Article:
So far, the hard work is paying off. Kassidy said that she has received some tremendously positive feedback.
Jim Singleton, in a Facebook post, called the display “a very good and long overdue honor for those men and women from Oxford Area High School who served in the military. And a very special “thank you” to you, Kassidy, for taking on such an important project.”
Betty Kane, whose son served the country, said that she was proud of Kassidy for undertaking this project. “Our veterans need our recognition,” she wrote in an email.
“Thank you for doing this,” wrote Laura Dugger. “What a great way to show our veterans how much the are appreciated.”
Julie Pepi wrote, “Families of service members, and the service members themselves, appreciate support and recognition from the community.”
Bobby Raglan, a sergeant from the United States Air Force from 1964 through 1968, noted that Vietnam veterans did not receive respect that they deserved and were sometimes treated poorly because of opposition tot he war. He wrote, “I could count on my hand how many times someone said, “thank you for your service.”
Ragan added, “Today’s vets are heroes, but so were most of the vets from an era gone by.”
Oxford resident Randy Teel, who owns RNJ Plaques & Engraving, said that he thinks Kassidy's project is a very worthwhile one.
He explained that at one time Rick Loughery, the Chester County Recorder of Deeds, started preliminary work on instituting a special identification card for all veterans so that they could be recognized, but the effort was stopped when the state announced plans to issue special designations on drivers' licenses.
“I like this even better because we will have a record of local veterans,” Teel said. “I think it's important that we keep in touch with all of them.”
Teel, a member of the local American Legion for more than two decades, said that members of that organization are enthusiastic about the project, too.
“We're behind this one hundred percent,” Teel said. “And we're going to help her in any way that we can.”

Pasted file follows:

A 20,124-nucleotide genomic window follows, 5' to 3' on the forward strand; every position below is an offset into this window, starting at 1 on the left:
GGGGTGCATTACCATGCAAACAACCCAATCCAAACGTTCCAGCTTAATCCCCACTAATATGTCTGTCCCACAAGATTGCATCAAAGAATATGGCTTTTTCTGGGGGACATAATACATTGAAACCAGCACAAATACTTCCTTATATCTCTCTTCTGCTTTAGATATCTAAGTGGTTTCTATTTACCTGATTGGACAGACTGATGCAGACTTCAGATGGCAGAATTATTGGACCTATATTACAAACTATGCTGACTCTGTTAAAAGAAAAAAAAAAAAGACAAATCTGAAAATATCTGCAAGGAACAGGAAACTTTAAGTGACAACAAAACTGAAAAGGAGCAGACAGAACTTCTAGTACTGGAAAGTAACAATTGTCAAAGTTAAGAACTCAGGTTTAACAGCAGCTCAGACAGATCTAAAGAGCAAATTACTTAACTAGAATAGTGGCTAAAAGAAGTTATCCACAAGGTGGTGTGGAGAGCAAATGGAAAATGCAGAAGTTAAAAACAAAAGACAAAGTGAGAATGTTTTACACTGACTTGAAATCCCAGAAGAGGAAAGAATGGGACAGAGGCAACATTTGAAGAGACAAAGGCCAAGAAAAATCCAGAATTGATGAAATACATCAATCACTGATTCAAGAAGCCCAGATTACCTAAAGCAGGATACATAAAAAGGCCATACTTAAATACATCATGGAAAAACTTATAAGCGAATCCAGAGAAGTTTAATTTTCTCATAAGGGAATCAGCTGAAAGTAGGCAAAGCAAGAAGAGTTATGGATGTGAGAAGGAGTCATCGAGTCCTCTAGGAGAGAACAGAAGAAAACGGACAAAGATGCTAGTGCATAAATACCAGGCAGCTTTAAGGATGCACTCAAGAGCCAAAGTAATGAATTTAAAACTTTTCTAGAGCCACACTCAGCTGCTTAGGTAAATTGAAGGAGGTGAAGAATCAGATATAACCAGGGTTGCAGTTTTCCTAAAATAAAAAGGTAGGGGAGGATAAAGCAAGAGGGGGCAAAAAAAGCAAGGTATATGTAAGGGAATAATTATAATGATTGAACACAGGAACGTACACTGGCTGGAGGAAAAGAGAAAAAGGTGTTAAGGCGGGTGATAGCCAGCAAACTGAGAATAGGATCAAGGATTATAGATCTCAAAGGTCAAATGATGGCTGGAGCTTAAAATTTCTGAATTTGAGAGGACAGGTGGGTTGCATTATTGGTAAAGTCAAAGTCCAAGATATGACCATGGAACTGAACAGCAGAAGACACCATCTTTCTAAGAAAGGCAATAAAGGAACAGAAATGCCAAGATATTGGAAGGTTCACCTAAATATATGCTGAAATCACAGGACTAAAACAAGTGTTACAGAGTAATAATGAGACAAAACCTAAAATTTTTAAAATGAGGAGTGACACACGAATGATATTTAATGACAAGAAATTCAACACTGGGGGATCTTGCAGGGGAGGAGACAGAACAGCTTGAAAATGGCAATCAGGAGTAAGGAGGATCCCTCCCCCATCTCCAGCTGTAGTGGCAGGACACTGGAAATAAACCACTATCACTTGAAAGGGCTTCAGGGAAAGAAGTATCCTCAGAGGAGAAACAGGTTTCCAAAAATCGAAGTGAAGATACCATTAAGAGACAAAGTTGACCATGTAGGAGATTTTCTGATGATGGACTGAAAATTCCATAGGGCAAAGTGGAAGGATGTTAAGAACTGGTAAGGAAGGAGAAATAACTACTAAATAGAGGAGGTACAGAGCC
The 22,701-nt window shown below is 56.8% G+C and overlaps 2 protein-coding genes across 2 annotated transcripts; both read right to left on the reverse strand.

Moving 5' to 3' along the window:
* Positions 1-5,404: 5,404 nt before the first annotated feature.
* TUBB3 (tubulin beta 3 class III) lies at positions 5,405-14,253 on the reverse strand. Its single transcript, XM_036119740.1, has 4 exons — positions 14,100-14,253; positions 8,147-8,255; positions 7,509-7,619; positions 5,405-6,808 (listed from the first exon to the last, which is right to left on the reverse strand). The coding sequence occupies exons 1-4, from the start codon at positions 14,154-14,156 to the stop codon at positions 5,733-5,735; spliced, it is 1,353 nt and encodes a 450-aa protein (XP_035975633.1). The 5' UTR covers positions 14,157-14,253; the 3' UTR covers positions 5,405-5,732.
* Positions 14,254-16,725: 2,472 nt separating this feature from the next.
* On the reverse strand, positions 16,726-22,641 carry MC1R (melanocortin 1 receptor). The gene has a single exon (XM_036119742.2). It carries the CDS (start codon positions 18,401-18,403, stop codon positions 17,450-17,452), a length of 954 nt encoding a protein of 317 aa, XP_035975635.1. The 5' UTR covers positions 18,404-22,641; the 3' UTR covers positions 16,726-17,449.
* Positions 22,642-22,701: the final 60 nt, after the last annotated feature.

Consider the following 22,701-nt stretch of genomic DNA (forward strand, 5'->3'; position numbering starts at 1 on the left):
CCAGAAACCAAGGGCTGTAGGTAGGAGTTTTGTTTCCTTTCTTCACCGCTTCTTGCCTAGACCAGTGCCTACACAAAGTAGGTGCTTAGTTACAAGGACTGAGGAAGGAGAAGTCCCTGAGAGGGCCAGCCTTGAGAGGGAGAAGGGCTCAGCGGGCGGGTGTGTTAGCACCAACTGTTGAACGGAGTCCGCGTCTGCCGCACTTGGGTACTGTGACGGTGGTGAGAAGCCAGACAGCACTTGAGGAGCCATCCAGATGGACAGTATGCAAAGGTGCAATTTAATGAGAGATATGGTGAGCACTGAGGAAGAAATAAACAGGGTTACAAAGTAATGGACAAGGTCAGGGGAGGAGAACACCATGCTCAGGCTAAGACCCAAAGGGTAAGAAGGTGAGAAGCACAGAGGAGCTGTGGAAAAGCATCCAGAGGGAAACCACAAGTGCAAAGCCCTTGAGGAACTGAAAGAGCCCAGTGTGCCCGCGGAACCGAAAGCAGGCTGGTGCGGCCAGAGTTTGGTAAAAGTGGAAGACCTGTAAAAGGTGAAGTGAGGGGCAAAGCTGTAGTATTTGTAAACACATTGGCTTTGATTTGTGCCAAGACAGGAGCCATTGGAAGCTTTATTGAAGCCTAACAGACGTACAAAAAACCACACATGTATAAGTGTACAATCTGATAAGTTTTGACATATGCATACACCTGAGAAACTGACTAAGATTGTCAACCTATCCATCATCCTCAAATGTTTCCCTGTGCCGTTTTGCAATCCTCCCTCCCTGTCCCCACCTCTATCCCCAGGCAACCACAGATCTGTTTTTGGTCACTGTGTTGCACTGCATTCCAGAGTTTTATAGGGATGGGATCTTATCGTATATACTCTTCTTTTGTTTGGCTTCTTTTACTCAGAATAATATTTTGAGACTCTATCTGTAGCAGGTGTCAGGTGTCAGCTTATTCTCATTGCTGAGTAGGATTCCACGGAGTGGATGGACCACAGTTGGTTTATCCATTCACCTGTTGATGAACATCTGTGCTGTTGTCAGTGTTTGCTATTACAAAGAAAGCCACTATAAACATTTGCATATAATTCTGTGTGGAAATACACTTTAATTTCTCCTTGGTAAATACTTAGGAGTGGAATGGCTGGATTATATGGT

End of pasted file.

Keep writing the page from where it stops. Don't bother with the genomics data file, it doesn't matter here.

Thanks to Kassidy’s project, the service by Oxford’s veterans from all eras will be recognized and remembered.
If you, a friend, or a loved one is an Oxford alumni and a veteran and would like to be featured on the display, contact England at email@example.com. A telephone message can also be left for Kassidy at the Oxford Area High School.
Community supports the effort
Kassidy England said that she has received a lot of help from various sources as she has worked on starting a display to honor U.S. veterans who have attended Oxford Area High School.
Randy Teel, the owner of RNJ Plaques & Engraving in Oxford, is engraving the names of the veterans on the plaque. He is offering a discount on his services to help keep the project more affordable.
Kassidy said that Laura Sperratore, who heads up the Wreaths Across America effort in Oxford each year, has been helping collect names of deceased veterans buried at the Oxford Cemetery.
Vernon Ringler, the president of the Oxford Area Historical Society, has also provided his assistance throughout the project.
A leading source of information has been Paul Andriole, the director of veterans affairs for Chester County who has long been an advocate for veterans.
Whenever Kassidy has encountered a stumbling block along the way she has reached out to Andriole and he has helped to find a solution.
The Oxford Area School District has also been very supportive, agreeing to serve as the home of the display. The school district will be publicizing the project in various ways in the coming months, and by agreeing to continue to collect names in the future the district is ensuring that the display will be an enduring tribute to local veterans.
“I really appreciate all the support that I’ve received,” Kassidy said.